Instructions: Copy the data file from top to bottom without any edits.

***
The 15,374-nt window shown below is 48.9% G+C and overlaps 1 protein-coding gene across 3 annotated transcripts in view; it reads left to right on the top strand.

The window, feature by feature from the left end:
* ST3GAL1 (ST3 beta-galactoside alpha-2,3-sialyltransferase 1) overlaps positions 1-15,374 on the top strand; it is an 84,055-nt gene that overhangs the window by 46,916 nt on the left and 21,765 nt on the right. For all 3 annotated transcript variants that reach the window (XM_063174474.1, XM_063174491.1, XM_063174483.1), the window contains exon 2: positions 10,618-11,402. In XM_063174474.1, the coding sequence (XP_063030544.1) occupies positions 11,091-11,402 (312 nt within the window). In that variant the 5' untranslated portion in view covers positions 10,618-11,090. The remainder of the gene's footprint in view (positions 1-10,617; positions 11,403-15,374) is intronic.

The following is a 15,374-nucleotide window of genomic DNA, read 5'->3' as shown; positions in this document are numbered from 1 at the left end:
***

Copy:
The 15,374-nt window shown below is 48.9% G+C and overlaps 1 protein-coding gene across 3 annotated transcripts in view; it reads left to right on the top strand.

The window, feature by feature from the left end:
* ST3GAL1 (ST3 beta-galactoside alpha-2,3-sialyltransferase 1) overlaps positions 1-15,374 on the top strand; it is an 84,055-nt gene that overhangs the window by 46,916 nt on the left and 21,765 nt on the right. For all 3 annotated transcript variants that reach the window (XM_063174474.1, XM_063174491.1, XM_063174483.1), the window contains exon 2: positions 10,618-11,402. In XM_063174474.1, the coding sequence (XP_063030544.1) occupies positions 11,091-11,402 (312 nt within the window). In that variant the 5' untranslated portion in view covers positions 10,618-11,090. The remainder of the gene's footprint in view (positions 1-10,617; positions 11,403-15,374) is intronic.

The following is a 15,374-nucleotide window of genomic DNA, read 5'->3' as shown; positions in this document are numbered from 1 at the left end: